One of the many books I’ve read since arriving in Vietnam is Zen and the Art of Motorcycle Maintenance. I only had a vague idea what it was about, but figured it would be relevant to my new life, getting around on two wheels rather than four. I didn’t expect the amount of philosophical discourse, though that aspect of the book was actually most relevant to my situation at the time of my reading.
Phil says that in Vietnam you see more of people. Due to the climate, most restaurants and cafes are indoor-outdoor spaces year-round, so there always seem to be people out and about. Furthermore, most of us tuck ourselves into cars, shelter on wheels, to get from place to place in Michigan. Your fellow drivers are perceived as headlights, bumper stickers, and shiny paint colors—maybe floating heads and shoulders, if you’re driving slowly enough or care to notice. In Vietnam, you can see the footwear choices of the pair on your right and notice that the woman on your left has probably just gone to the market because she has a plastic bag full of tomatoes, peppers, and chives hanging from her bike handle.
It was only on our longer bike trip to Mỹ Sơn this past weekend that the road-tripping-on-two-wheels element of Robert Pirsig’s manifesto began to have meaning for me. Phil’s bike is functioning OK for his commute to and from school, but it needs to have a part replaced. My bike was recently repaired, thanks to the help of one of our building’s security men, so we deemed it the better choice for the trip. However, my bike is smaller, lighter, and likes to go about 50 km/h max. It’s the perfect bike for me to use in getting around town—I prefer to putz as I’m still getting used to traffic patterns here and the lightness makes it easy for me to move when it’s off—but is perhaps not entirely ideal for long road trips. Plus, Phil, the more experience driver, drove us there and he prefers to drive a bit faster than me. Luckily he’s patient.
We figured Mỹ Sơn would be a good first road trip for us because it’s not too far away from Da Nang—just over 50km—and we’d heard the route was fairly simple, including plenty of signs the closer you get to the landmark.
The first stretch was simple city driving. The only part that threw us for a loop was a series of speed bumps. Many roads in Da Nang have speed bump markings that are fakeouts, more decorative than anything. These speed bumps were no joke, and we hit them hard. My light bike may have gone airborne. As we landed, I slid forward into Phil, pushing him toward the handlebars. On flat road again, I picked myself up and readjusted backward. This is when I began to notice that a part of each of my butt cheeks was hanging off the edge of the seat. I was grateful once more that Phil and I are both petite (by American standards). It makes moving around Asia easier for the two of us.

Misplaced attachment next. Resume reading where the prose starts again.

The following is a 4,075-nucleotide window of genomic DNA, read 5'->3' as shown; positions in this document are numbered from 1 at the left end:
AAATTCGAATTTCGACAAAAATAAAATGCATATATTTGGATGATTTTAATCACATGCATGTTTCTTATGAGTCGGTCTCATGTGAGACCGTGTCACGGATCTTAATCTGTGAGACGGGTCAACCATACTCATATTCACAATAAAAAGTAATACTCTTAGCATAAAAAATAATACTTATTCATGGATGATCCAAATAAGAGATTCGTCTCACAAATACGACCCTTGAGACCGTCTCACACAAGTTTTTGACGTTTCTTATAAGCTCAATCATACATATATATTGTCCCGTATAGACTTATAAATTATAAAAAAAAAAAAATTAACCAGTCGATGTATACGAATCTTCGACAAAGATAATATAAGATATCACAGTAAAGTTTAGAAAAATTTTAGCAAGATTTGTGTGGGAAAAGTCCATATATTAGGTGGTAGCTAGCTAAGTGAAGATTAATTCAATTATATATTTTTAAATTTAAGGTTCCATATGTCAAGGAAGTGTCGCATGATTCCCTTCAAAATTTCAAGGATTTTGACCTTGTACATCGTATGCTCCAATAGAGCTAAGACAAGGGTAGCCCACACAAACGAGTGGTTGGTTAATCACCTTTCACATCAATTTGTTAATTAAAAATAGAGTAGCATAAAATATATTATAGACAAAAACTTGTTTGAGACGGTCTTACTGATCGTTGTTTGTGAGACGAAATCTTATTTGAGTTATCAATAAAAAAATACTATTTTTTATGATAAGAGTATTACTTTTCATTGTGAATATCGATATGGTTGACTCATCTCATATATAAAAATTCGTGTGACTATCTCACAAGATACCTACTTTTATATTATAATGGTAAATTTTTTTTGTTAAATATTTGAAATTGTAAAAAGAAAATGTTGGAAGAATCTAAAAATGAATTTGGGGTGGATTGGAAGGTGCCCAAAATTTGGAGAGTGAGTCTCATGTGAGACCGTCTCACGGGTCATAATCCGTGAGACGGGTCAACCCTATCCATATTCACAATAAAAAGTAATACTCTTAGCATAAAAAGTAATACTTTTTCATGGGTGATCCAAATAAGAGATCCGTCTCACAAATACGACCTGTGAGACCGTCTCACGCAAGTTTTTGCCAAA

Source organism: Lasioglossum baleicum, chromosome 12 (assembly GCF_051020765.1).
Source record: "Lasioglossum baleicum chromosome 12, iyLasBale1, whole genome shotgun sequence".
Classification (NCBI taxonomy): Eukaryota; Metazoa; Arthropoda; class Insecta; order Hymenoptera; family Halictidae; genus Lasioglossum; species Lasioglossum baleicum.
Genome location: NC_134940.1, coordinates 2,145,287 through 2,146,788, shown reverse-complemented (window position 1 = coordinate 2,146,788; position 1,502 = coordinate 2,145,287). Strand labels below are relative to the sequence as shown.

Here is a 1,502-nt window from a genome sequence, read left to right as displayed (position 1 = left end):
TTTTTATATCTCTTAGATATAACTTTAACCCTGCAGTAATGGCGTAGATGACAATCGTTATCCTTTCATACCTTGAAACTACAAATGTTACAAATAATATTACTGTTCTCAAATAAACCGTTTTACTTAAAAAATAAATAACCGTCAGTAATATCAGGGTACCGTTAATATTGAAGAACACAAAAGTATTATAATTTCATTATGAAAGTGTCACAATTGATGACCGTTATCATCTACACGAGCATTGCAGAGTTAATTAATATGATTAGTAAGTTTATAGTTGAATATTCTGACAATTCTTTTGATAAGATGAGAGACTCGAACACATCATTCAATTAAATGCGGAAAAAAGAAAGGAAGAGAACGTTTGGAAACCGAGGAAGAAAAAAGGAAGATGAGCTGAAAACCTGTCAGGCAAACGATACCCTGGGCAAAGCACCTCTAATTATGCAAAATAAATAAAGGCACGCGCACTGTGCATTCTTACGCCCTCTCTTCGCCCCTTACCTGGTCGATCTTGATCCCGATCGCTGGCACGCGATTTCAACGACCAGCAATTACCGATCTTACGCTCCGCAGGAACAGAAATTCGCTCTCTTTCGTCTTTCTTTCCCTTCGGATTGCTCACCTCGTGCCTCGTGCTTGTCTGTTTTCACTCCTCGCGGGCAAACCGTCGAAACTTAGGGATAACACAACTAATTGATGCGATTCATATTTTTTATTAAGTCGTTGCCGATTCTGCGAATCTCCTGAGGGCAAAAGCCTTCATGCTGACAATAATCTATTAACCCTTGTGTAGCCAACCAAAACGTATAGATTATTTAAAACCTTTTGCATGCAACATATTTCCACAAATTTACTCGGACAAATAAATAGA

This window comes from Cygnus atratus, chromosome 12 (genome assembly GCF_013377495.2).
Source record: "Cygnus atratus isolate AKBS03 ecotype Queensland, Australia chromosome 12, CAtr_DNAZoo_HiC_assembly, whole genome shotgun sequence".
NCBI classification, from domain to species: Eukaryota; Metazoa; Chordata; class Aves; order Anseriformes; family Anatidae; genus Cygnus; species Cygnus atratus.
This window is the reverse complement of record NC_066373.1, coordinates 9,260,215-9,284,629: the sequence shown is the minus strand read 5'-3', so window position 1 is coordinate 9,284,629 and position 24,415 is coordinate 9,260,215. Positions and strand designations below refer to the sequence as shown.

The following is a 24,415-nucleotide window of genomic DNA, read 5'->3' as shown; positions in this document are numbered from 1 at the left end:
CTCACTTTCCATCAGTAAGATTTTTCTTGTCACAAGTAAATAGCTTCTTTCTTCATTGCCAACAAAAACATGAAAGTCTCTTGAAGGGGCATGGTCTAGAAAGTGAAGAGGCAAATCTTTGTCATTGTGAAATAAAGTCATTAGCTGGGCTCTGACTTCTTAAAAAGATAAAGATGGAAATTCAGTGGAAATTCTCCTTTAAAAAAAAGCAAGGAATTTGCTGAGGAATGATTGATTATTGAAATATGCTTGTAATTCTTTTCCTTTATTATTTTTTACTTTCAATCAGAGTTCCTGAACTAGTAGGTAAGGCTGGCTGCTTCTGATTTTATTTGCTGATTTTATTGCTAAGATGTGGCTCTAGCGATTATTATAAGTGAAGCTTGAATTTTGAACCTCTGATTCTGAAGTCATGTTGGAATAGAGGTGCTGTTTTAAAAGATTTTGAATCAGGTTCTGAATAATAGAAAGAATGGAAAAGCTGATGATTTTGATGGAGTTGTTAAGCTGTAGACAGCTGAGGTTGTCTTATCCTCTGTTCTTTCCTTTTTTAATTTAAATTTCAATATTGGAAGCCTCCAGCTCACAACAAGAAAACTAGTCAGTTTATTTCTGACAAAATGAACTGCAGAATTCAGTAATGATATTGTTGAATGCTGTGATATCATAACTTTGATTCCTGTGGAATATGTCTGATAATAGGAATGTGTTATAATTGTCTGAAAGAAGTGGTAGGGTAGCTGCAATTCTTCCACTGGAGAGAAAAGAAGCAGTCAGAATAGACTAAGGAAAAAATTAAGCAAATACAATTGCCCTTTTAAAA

We were warned about the portion of the trip spent on the highway. We were told that it’s bumpy and that it’s important for motorbikes to stay on the shoulder because quite a few trucks take this route—it’s better to stay completely out of their way to allow them to overtake you easily. We didn’t find it to be all that bad. In fact, the raised road allowed us to see beautiful sweeping landscapes full of rice paddies, water buffalo, and neighborhood pagodas. We drove over a couple of rivers and were level with the roofs of clusters of colorful three-story traditional Vietnamese homes. We didn’t talk much. Phil kept a steady pace. I began to feel, in my hips, the straddling position that I had to maintain as the passenger.
After the highway, it seemed we were really someplace new, deeper into the countryside. The air was thicker; we were making our way into the jungle. Tarps with rows of sesame rice crackers, called bánh tráng, were drying in the sun outside of homes. Road signs with generic city skylines told us we were entering a more densely populated area. As we were about to leave these areas, the same sign would be seen again, but this time with a big red slash through it. City. No City. It was at this point that I noticed how high my knees had to be to stay on the footrests.
When we arrived at Mỹ Sơn, I found it difficult to swing my leg up and over to get off the bike. My feet were tingling from sitting still and from the rumble of the engine. Phil and I did a series of stretches before walking to buy our entry tickets. I thought 1) That’s about how far my friend’s brother ran in Qatar earlier this month and 2) How the hell do people ride motorcycles thousands of miles across the United States? I felt simultaneously naive in overall life experiences and childishly proud that we had gotten ourselves out to this remote place all by ourselves. The tour buses that passed us on their way out made us feel even cooler. There may have been a high five or two.
The research that we had done said if you’re expecting Mỹ Sơn to be a mini Angkor, you’ll be disappointed. As someone who has previously visited Angkor, I found the comparison to be just about right as long as the word “mini” is given its appropriate consideration. We got there around lunch time and sat down for a snack of sliced Japanese sweet potato that we had cooked in our rice cooker a couple of days before. We sat on benches in front of the biggest series of ruins as a couple of workers took their midday nap in hammocks behind us. Our timing meant that most of the tour groups had left or had yet to arrive, and we didn’t have to share the place with too many other tourists. It helped us feel how truly in the middle of nowhere this place is.
It was at Mỹ Sơn that I was first able to imagine what it must have been like as an American fighting in the war, in that mysterious foreign terrain. My skin was damp with sweat. The air is simply different from the coast. I remembered my friend’s dad, who fought in the war, telling me that soldiers died of exposure when it got down to 70 degrees. I couldn’t comprehend that back home, but ambling through these ruins, I understood. That jungle air must be thick enough to drink through a straw in July or August.